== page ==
How do you get regular colleagues to become TSCs? You begin by treating them like mentors. Ask for their advice, starting with minor issues. People love to be asked for advice; it acknowledges their wisdom. Don't go overboard and appear needy or clueless. Do not say, "Will you be my mentor?"

Sometimes you can frame it as a question of institutional culture: "Say, Carol, I am designing my spring course and was thinking about a take-home final. Have you ever tried that here? How does it work with our students?" Maintain and deepen the relationships with the occasional conversation in the hallway, cup of coffee, or lunch.

The desire to mentor is natural in many people. Your TSCs will quickly come to feel that they have an investment in your future. That can translate to an early warning of impending trouble, a good word about you in the president's ear, an offer to collaborate on a project, or that summer course you wanted. Ben Franklin (who could play people as if they were violins) wrote that the way to gain a powerful mentor was not to do them a favor, but to ask them for a favor. The initial favor made them feel an investment in your future success and paved the way for subsequent favors and patronage.

Your new institution may already have a formal mentoring program. Those vary in quality according to the structure and the faculty members assigned. Not everyone wants to be a mentor, and matching folks at random is not likely to produce a personal connection. Your official mentor may regard the whole deal as another unwanted committee assignment. If assigned a mentor, go ahead and work with that person—but be on the lookout for additional TSCs.

One caution: As with every human relationship, mentoring can go spectacularly wrong.

Watch out for snakes in the nicely manicured grass of your new campus. Often the first people to befriend you are the most isolated and disgruntled. They are looking for a recruit to their toxic faction. Fortunately they are usually easy to spot. They will tell you who voted against your hire, who has had an affair, what a terrible place this is, etc., etc. Be cordial but distant.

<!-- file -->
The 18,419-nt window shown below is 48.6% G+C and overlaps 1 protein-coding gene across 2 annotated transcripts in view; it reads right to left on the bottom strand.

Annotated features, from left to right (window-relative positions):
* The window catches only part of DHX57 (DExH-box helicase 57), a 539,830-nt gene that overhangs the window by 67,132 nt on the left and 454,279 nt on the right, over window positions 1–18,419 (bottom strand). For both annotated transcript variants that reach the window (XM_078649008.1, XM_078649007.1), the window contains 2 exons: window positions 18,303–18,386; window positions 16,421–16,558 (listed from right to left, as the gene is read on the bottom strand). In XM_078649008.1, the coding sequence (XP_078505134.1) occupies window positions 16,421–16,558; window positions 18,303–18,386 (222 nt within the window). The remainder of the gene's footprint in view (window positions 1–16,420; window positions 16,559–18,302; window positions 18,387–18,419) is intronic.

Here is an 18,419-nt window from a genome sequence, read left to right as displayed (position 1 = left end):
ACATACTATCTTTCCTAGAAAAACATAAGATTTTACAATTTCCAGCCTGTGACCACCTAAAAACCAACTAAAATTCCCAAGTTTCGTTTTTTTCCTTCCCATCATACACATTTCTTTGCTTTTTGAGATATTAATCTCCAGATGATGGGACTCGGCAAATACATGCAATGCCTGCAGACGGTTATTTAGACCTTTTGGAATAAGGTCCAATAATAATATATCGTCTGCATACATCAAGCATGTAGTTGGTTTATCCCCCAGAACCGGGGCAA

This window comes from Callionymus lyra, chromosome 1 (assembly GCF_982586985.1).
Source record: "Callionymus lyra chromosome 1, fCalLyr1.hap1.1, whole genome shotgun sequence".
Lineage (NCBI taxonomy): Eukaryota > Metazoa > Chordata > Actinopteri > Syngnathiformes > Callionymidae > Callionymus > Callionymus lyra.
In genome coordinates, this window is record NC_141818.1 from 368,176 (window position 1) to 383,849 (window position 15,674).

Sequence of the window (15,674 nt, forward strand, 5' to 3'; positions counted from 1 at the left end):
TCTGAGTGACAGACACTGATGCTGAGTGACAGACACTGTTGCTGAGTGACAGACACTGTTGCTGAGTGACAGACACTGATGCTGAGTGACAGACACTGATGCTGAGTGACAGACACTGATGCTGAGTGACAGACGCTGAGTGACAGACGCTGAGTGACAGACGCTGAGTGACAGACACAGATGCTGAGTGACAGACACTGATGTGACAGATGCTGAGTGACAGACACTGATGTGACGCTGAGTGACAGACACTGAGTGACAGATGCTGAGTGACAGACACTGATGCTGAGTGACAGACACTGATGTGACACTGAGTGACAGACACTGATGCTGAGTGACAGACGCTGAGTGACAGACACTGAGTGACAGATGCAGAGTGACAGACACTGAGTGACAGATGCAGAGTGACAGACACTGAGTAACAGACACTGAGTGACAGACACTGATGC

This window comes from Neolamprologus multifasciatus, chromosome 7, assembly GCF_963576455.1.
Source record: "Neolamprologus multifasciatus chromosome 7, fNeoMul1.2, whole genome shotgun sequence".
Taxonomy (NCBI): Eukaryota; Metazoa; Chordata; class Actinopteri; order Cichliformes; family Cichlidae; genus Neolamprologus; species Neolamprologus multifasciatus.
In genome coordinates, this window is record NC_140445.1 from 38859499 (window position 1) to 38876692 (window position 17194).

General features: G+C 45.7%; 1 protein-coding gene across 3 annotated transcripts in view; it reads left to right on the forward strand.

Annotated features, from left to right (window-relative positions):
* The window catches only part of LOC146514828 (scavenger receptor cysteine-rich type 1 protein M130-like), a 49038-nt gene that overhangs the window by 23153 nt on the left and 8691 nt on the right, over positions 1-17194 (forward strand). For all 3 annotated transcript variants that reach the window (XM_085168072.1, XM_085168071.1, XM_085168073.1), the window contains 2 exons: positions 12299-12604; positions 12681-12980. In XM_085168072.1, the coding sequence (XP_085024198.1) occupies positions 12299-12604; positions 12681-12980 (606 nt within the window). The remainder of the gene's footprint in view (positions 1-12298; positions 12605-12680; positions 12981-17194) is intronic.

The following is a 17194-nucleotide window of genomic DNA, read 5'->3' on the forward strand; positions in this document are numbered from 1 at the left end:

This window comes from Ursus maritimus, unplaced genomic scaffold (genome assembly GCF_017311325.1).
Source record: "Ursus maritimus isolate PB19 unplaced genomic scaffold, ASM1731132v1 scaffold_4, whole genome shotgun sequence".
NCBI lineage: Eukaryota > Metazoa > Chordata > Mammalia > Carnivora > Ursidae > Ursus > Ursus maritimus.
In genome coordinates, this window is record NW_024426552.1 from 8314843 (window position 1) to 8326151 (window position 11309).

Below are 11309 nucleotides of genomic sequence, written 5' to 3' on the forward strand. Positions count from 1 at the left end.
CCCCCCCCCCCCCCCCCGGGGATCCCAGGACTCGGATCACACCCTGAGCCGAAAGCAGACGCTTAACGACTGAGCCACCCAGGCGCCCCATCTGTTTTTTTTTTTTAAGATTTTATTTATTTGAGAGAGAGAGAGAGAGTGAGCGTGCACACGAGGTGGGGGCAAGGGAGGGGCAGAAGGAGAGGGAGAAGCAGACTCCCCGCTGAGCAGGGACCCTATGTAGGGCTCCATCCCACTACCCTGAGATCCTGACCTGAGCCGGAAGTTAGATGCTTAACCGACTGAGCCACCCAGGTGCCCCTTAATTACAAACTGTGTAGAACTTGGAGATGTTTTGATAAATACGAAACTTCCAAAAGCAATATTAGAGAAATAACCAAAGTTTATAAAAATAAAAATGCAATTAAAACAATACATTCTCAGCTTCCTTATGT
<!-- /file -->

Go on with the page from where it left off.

Make a point of befriending some of the more mainstream faculty members immediately, before they get any impression that you have joined the reptile faction. Step over the snakes gingerly, though, for they, too, might serve on your tenure committee. If invited to join the toxic faction, you can explain you have too much work, or plead your lack of tenure, your aversion to conflict, your need to get to know the place.

"You want me to sign a letter to the president denouncing our department chair as a drunken, lecherous tyrant? That is a really generous offer, and I appreciate that you value my input. But I just got here, and I don't have tenure, and I don't really know the issue, and I have so much work to do! How are your kids, anyway?"

Listen. Give noncommittal replies. Redirect. Repeat.

After enough repetitions, you can usually establish a friendly relationship without joining these folks on their monthly kamikaze runs against The Man.

Now go and make some influential allies.

Larry Cebula is assistant digital archivist at the Washington State Archives and an associate professor of history at Eastern Washington University. He blogs at NorthwestHistory.blogspot.com.